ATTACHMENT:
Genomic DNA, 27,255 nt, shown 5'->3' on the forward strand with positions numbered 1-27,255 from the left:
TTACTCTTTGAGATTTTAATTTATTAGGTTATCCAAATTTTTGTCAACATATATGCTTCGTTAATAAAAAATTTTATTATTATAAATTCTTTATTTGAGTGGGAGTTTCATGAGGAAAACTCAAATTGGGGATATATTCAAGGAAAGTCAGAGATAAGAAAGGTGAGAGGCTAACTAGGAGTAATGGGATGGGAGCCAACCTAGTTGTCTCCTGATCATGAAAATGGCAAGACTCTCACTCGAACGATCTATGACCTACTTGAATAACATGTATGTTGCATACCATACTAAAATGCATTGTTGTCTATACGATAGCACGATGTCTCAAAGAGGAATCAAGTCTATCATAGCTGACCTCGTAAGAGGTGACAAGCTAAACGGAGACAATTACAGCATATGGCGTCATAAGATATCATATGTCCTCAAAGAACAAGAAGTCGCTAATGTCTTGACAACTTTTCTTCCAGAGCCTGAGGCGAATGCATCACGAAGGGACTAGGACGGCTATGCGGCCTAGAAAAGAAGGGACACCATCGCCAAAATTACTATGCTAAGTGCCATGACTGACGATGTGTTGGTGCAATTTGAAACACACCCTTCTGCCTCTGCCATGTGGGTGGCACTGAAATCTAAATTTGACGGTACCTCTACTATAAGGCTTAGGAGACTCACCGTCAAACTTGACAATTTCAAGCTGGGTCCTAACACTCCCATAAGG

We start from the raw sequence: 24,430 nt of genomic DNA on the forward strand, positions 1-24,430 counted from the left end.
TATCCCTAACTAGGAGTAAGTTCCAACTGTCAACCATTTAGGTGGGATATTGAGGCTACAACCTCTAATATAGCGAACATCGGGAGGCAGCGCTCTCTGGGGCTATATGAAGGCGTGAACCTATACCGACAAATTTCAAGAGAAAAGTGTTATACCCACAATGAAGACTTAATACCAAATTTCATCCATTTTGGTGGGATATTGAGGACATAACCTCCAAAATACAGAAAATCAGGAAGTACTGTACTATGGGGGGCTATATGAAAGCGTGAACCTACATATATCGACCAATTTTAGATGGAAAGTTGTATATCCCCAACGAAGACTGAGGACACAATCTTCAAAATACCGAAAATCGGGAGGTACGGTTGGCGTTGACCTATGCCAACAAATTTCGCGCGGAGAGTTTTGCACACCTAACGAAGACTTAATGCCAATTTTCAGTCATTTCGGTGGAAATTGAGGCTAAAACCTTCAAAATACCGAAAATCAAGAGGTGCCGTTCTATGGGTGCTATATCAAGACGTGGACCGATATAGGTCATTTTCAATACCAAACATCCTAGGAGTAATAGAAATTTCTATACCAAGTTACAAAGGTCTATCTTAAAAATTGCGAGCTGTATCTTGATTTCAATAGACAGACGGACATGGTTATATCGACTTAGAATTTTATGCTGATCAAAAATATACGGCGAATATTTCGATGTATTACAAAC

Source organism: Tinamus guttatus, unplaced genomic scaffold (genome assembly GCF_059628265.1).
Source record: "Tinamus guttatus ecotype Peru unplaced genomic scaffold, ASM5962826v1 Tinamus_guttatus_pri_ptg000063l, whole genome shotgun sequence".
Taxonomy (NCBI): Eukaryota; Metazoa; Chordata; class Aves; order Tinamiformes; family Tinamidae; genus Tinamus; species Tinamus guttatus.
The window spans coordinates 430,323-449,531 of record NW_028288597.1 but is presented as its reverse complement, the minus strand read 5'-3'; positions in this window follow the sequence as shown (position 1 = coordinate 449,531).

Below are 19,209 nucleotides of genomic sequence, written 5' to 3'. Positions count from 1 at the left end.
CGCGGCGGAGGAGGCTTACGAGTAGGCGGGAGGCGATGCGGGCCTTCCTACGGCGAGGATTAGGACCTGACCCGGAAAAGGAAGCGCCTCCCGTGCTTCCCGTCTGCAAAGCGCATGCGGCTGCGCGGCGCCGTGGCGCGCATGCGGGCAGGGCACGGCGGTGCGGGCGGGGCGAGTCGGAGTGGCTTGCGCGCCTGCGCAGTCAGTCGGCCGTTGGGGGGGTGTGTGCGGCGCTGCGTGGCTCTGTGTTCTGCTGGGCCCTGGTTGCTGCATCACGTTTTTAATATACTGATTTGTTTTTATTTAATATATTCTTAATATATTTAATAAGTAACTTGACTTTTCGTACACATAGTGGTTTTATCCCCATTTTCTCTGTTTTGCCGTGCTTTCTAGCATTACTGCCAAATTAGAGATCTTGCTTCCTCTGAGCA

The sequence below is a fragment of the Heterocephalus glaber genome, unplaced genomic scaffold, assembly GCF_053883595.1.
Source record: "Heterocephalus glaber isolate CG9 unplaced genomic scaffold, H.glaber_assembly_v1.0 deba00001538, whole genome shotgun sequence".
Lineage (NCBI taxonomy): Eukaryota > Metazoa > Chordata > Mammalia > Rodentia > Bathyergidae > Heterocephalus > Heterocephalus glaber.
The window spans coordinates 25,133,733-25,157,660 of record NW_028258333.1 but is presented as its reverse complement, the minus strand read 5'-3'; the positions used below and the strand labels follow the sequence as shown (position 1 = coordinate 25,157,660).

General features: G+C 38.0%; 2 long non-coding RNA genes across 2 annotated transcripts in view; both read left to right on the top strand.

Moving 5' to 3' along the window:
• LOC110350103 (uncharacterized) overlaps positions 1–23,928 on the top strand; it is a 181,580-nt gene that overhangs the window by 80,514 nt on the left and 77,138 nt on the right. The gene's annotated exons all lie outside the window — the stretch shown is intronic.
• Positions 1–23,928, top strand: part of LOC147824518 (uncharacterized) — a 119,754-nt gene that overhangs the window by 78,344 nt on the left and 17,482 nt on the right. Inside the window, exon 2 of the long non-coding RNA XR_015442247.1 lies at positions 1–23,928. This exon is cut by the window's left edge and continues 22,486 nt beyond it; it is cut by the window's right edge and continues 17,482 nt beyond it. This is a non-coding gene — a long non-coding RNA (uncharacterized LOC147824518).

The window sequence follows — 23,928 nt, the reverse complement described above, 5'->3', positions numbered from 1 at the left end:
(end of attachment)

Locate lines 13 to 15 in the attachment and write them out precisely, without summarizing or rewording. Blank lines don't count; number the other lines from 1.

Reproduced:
Lineage (NCBI taxonomy): Eukaryota > Metazoa > Chordata > Mammalia > Rodentia > Bathyergidae > Heterocephalus > Heterocephalus glaber.
The window spans coordinates 25,133,733-25,157,660 of record NW_028258333.1 but is presented as its reverse complement, the minus strand read 5'-3'; the positions used below and the strand labels follow the sequence as shown (position 1 = coordinate 25,157,660).

General features: G+C 38.0%; 2 long non-coding RNA genes across 2 annotated transcripts in view; both read left to right on the top strand.